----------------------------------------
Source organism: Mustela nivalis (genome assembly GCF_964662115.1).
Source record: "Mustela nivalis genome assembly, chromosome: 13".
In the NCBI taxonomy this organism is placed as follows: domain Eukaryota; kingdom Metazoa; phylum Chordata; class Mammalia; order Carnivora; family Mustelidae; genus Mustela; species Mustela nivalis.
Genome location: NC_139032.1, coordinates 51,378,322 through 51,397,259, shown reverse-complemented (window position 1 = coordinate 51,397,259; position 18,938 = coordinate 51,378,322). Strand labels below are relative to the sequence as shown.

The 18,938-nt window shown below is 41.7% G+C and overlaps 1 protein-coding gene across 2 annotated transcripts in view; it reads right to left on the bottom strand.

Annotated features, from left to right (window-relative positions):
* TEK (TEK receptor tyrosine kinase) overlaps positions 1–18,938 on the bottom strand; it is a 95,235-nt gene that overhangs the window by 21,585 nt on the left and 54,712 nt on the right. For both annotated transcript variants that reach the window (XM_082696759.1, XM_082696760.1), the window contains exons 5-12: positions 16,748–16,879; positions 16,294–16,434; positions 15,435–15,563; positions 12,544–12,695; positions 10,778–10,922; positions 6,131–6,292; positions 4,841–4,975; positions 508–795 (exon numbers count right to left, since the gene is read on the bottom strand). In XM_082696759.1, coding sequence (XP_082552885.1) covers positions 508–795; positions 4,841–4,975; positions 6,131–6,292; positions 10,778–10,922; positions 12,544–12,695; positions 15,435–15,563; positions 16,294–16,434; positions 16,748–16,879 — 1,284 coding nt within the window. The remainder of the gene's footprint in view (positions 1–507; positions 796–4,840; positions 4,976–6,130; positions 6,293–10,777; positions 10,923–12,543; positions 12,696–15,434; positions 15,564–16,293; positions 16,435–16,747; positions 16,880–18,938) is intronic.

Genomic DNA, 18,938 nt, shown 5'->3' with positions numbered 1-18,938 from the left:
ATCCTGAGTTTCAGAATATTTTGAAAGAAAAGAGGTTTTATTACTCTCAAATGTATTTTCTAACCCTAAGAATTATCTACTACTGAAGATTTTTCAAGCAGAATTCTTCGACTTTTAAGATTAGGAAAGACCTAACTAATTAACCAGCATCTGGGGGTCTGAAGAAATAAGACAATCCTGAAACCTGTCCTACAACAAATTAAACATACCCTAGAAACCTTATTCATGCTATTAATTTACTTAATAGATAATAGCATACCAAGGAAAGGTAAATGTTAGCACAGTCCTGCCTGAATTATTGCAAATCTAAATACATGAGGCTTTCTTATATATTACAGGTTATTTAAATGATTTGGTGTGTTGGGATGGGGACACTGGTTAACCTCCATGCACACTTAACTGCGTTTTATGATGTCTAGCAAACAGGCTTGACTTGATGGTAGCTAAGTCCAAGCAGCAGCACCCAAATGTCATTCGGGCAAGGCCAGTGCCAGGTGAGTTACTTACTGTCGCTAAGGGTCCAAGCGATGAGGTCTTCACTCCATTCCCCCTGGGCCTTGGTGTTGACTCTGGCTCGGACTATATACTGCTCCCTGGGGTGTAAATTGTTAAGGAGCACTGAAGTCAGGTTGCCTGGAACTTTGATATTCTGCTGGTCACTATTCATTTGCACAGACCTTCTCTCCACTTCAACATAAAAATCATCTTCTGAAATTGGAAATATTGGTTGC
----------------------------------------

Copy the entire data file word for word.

Source organism: Mustela nivalis (genome assembly GCF_964662115.1).
Source record: "Mustela nivalis genome assembly, chromosome: 13".
In the NCBI taxonomy this organism is placed as follows: domain Eukaryota; kingdom Metazoa; phylum Chordata; class Mammalia; order Carnivora; family Mustelidae; genus Mustela; species Mustela nivalis.
Genome location: NC_139032.1, coordinates 51,378,322 through 51,397,259, shown reverse-complemented (window position 1 = coordinate 51,397,259; position 18,938 = coordinate 51,378,322). Strand labels below are relative to the sequence as shown.

The 18,938-nt window shown below is 41.7% G+C and overlaps 1 protein-coding gene across 2 annotated transcripts in view; it reads right to left on the bottom strand.

Annotated features, from left to right (window-relative positions):
* TEK (TEK receptor tyrosine kinase) overlaps positions 1–18,938 on the bottom strand; it is a 95,235-nt gene that overhangs the window by 21,585 nt on the left and 54,712 nt on the right. For both annotated transcript variants that reach the window (XM_082696759.1, XM_082696760.1), the window contains exons 5-12: positions 16,748–16,879; positions 16,294–16,434; positions 15,435–15,563; positions 12,544–12,695; positions 10,778–10,922; positions 6,131–6,292; positions 4,841–4,975; positions 508–795 (exon numbers count right to left, since the gene is read on the bottom strand). In XM_082696759.1, coding sequence (XP_082552885.1) covers positions 508–795; positions 4,841–4,975; positions 6,131–6,292; positions 10,778–10,922; positions 12,544–12,695; positions 15,435–15,563; positions 16,294–16,434; positions 16,748–16,879 — 1,284 coding nt within the window. The remainder of the gene's footprint in view (positions 1–507; positions 796–4,840; positions 4,976–6,130; positions 6,293–10,777; positions 10,923–12,543; positions 12,696–15,434; positions 15,564–16,293; positions 16,435–16,747; positions 16,880–18,938) is intronic.

Genomic DNA, 18,938 nt, shown 5'->3' with positions numbered 1-18,938 from the left:
ATCCTGAGTTTCAGAATATTTTGAAAGAAAAGAGGTTTTATTACTCTCAAATGTATTTTCTAACCCTAAGAATTATCTACTACTGAAGATTTTTCAAGCAGAATTCTTCGACTTTTAAGATTAGGAAAGACCTAACTAATTAACCAGCATCTGGGGGTCTGAAGAAATAAGACAATCCTGAAACCTGTCCTACAACAAATTAAACATACCCTAGAAACCTTATTCATGCTATTAATTTACTTAATAGATAATAGCATACCAAGGAAAGGTAAATGTTAGCACAGTCCTGCCTGAATTATTGCAAATCTAAATACATGAGGCTTTCTTATATATTACAGGTTATTTAAATGATTTGGTGTGTTGGGATGGGGACACTGGTTAACCTCCATGCACACTTAACTGCGTTTTATGATGTCTAGCAAACAGGCTTGACTTGATGGTAGCTAAGTCCAAGCAGCAGCACCCAAATGTCATTCGGGCAAGGCCAGTGCCAGGTGAGTTACTTACTGTCGCTAAGGGTCCAAGCGATGAGGTCTTCACTCCATTCCCCCTGGGCCTTGGTGTTGACTCTGGCTCGGACTATATACTGCTCCCTGGGGTGTAAATTGTTAAGGAGCACTGAAGTCAGGTTGCCTGGAACTTTGATATTCTGCTGGTCACTATTCATTTGCACAGACCTTCTCTCCACTTCAACATAAAAATCATCTTCTGAAATTGGAAATATTGGTTGC